The Traders Journal

Unique Insights From Dinner With An $8 Billion Investor

I had the pleasure of having dinner with a mutual fund portfolio manager who manages over $8 Billion and who has the impressive record of outperforming the S&P 500 over the past 10 years.  In other words, a Wall Street insider and real pro.  My apologies upfront for not revealing his name and giving you specifics about him.  But frankly, I’m better able to offer my readers more candid insights by allowing him to remain anonymous.

I found some of his pithy comments especially interesting.  He said that “in this business, we tend to overcomplicate things.”  As I think back over the years, that is certainly the tendency of my students, just as it was of myself as a novice investor.  He went on to explain that despite what academics want you to believe, the market is simply not efficient.  An equity does have fundamental intrinsic value, but the market is consistently overestimating or underestimating what that true value is.  This is precisely why he has been able to outperform the market.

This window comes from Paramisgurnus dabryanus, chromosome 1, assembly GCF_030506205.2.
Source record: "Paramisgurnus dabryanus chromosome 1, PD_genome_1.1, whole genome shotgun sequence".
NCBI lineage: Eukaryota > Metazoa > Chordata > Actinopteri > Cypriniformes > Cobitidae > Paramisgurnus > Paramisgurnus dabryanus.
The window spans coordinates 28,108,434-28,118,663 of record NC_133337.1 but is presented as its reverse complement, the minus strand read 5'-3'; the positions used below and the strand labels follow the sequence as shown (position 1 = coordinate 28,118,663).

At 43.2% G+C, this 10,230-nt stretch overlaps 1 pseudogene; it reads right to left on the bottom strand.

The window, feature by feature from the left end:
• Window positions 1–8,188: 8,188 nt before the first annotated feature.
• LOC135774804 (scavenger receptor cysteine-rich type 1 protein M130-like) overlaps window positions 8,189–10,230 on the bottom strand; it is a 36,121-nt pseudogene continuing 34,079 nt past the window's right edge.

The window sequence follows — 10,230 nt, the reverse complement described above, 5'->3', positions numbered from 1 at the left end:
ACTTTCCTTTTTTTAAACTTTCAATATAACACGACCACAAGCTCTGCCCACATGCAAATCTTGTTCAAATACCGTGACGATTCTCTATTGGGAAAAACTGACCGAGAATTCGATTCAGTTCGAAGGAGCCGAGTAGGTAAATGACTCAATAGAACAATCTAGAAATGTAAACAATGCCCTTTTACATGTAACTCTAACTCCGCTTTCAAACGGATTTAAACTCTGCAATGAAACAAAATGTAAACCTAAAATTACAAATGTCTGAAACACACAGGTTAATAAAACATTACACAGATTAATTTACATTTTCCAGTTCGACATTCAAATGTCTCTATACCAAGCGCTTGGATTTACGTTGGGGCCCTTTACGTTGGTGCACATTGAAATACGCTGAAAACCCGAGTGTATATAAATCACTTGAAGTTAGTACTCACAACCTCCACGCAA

Continue reading "Unique Insights From Dinner With An $8 Billion Investor" »

Why Stress is Like Kryptonite for Investors

Years ago when I was a novice investor, I’d exhaust myself trying to figure out why things were happening in the markets.  I would struggle to comprehend it all, and when there were market forces I couldn’t understand or explain, it would simply eat away at me.  I was burning emotional energy and feeling frustrated at every turn.  How could I trade equities when I did not fully grasp all the reasons for my stocks’ rallies and reactions? 

Eventually, I came to realize that I needed to stop marinating in stress by trying to achieve perfect knowledge.  The “eureka” moment came to me when I finally recognized that I didn’t need to fix my analysis – I just needed to fix myself.  And herein lies the misconception most investors hold about stock market knowledge.  

As an investor, my objective is not the pursuit of intellectual wealth –my objective is that of financial wealth.  Get that straight!  Over time, it gradually dawned on me that none of the talking heads or big-name money managers could claim with absolute certainty that they actually know what makes a stock turn bullish or bearish.  Their knowledge may seem impressive, but they certainly don’t have crystal balls to predict future price actions.